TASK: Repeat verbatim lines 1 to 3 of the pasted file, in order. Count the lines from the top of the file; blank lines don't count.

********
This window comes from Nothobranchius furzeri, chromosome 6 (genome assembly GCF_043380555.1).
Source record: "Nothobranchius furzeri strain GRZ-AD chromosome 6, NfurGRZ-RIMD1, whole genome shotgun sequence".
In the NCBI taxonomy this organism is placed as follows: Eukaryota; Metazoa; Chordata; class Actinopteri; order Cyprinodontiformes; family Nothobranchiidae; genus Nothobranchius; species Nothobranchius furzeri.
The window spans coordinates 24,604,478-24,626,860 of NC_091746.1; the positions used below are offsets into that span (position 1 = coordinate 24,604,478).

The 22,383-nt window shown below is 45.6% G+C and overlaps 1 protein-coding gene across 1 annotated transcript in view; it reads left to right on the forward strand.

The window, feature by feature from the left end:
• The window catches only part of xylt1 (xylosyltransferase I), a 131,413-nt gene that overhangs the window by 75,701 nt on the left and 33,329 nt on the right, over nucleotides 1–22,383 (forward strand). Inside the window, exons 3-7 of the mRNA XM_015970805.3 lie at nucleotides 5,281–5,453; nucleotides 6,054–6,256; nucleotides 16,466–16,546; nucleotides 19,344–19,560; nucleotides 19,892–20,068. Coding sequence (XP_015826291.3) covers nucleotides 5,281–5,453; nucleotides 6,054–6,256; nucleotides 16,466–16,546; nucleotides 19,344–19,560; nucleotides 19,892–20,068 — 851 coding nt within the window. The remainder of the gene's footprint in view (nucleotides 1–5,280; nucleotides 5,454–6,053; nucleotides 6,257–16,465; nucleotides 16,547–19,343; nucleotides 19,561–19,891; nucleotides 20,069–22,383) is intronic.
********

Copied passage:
This window comes from Nothobranchius furzeri, chromosome 6 (genome assembly GCF_043380555.1).
Source record: "Nothobranchius furzeri strain GRZ-AD chromosome 6, NfurGRZ-RIMD1, whole genome shotgun sequence".
In the NCBI taxonomy this organism is placed as follows: Eukaryota; Metazoa; Chordata; class Actinopteri; order Cyprinodontiformes; family Nothobranchiidae; genus Nothobranchius; species Nothobranchius furzeri.